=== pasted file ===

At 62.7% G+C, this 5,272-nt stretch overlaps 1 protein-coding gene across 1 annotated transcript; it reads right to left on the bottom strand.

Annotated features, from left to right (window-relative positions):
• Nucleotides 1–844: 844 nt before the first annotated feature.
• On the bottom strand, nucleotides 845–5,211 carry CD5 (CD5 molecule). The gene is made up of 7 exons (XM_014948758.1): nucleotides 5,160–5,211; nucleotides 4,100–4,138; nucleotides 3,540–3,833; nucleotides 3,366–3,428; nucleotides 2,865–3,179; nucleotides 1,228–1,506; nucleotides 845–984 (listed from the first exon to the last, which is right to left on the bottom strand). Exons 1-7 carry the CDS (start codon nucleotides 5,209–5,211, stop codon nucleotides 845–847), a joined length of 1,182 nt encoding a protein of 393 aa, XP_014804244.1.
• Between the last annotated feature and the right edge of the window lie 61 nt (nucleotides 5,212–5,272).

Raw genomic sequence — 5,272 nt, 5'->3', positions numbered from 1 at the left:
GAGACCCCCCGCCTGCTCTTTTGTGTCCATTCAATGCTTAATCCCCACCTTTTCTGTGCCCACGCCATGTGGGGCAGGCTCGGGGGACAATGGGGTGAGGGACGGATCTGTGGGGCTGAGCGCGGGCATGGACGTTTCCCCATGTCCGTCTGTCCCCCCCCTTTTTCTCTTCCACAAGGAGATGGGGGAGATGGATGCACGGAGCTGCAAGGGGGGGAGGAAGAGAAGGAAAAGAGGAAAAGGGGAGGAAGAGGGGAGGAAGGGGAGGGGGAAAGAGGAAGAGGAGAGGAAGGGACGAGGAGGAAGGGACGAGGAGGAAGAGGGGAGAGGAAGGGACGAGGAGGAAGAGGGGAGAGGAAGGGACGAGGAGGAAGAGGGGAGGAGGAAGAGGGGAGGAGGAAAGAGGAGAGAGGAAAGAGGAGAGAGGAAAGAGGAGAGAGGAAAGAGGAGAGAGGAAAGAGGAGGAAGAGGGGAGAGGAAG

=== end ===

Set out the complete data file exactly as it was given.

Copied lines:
At 62.7% G+C, this 5,272-nt stretch overlaps 1 protein-coding gene across 1 annotated transcript; it reads right to left on the bottom strand.

Annotated features, from left to right (window-relative positions):
• Nucleotides 1–844: 844 nt before the first annotated feature.
• On the bottom strand, nucleotides 845–5,211 carry CD5 (CD5 molecule). The gene is made up of 7 exons (XM_014948758.1): nucleotides 5,160–5,211; nucleotides 4,100–4,138; nucleotides 3,540–3,833; nucleotides 3,366–3,428; nucleotides 2,865–3,179; nucleotides 1,228–1,506; nucleotides 845–984 (listed from the first exon to the last, which is right to left on the bottom strand). Exons 1-7 carry the CDS (start codon nucleotides 5,209–5,211, stop codon nucleotides 845–847), a joined length of 1,182 nt encoding a protein of 393 aa, XP_014804244.1.
• Between the last annotated feature and the right edge of the window lie 61 nt (nucleotides 5,212–5,272).

Raw genomic sequence — 5,272 nt, 5'->3', positions numbered from 1 at the left:
GAGACCCCCCGCCTGCTCTTTTGTGTCCATTCAATGCTTAATCCCCACCTTTTCTGTGCCCACGCCATGTGGGGCAGGCTCGGGGGACAATGGGGTGAGGGACGGATCTGTGGGGCTGAGCGCGGGCATGGACGTTTCCCCATGTCCGTCTGTCCCCCCCCTTTTTCTCTTCCACAAGGAGATGGGGGAGATGGATGCACGGAGCTGCAAGGGGGGGAGGAAGAGAAGGAAAAGAGGAAAAGGGGAGGAAGAGGGGAGGAAGGGGAGGGGGAAAGAGGAAGAGGAGAGGAAGGGACGAGGAGGAAGGGACGAGGAGGAAGAGGGGAGAGGAAGGGACGAGGAGGAAGAGGGGAGAGGAAGGGACGAGGAGGAAGAGGGGAGGAGGAAGAGGGGAGGAGGAAAGAGGAGAGAGGAAAGAGGAGAGAGGAAAGAGGAGAGAGGAAAGAGGAGAGAGGAAAGAGGAGGAAGAGGGGAGAGGAAG